Raising the minimum wage is something that the lower waged workers of society are demanding, so why not raise the minimum wage? This consensus comes from the misconceptions given to us by current theories presented which are that of increasing of minimum wage will directly increase the laborers standard of living. How will increasing the minimum wage cause increases in productivity and efficiency?
There is absolutely no economic law that suggests increasing the minimum wage will increase the proficiency of the market economy. People that do not understand the dynamics of economic theory create misconceptions that create this post hoc assumption that increasing the minimum wage will increase employment, and will increase the standard of living. One very interesting “empirical evidence” that employment does not drop, comes from the fable of the advancing economy of Washington. According to the B.L.S it seems that the unemployment rate is at a steady decline. Considering Washington has the highest minimum wage in the United States, we see the fable that increasing the minimum wage does not cause unemployment with this empirical “cut and dry” case.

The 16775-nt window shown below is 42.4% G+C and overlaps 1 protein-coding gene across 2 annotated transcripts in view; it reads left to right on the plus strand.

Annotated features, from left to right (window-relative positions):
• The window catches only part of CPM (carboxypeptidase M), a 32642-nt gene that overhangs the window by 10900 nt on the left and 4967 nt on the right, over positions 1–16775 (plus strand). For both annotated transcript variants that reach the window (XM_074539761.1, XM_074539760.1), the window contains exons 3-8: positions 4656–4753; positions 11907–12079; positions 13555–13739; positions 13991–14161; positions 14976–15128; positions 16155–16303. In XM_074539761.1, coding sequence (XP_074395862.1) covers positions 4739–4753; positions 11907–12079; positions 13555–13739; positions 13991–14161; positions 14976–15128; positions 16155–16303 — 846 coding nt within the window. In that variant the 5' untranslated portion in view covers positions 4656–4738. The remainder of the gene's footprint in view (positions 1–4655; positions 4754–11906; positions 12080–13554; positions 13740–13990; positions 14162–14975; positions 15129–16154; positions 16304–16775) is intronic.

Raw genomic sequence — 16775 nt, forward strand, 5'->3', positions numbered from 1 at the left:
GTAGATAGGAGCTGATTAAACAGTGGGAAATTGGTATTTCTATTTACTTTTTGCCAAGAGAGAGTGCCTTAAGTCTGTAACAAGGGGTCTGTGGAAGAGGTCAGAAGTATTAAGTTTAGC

However, while looking at the employment graphs in correlation with the age level we see teenage unemployment is much higher than the United States average. Considering teenage unemployment is higher in washington is perfectly explained through economic analysis. The fact that minimum wage hikes happened most densely in the washington area has caused a surplus of labor. How will minimum wage cause a surplus of labor?
When the supply of labor is ascending through its supply schedule it hits a point where the two separate schedules meet and interlock. This is referred to as the present state of rest. This occurs when everyone demanding labor and everyone supplying labor, at a given price, can leave the labor market at a state of rest. Such as a willing person to exchange their labor for greater than $10/hr, while the demander of labor will not pay more than $11/hr for the labor. So, the catallactics suggest that the price for the state of rest is between $10/hr and $11/hr.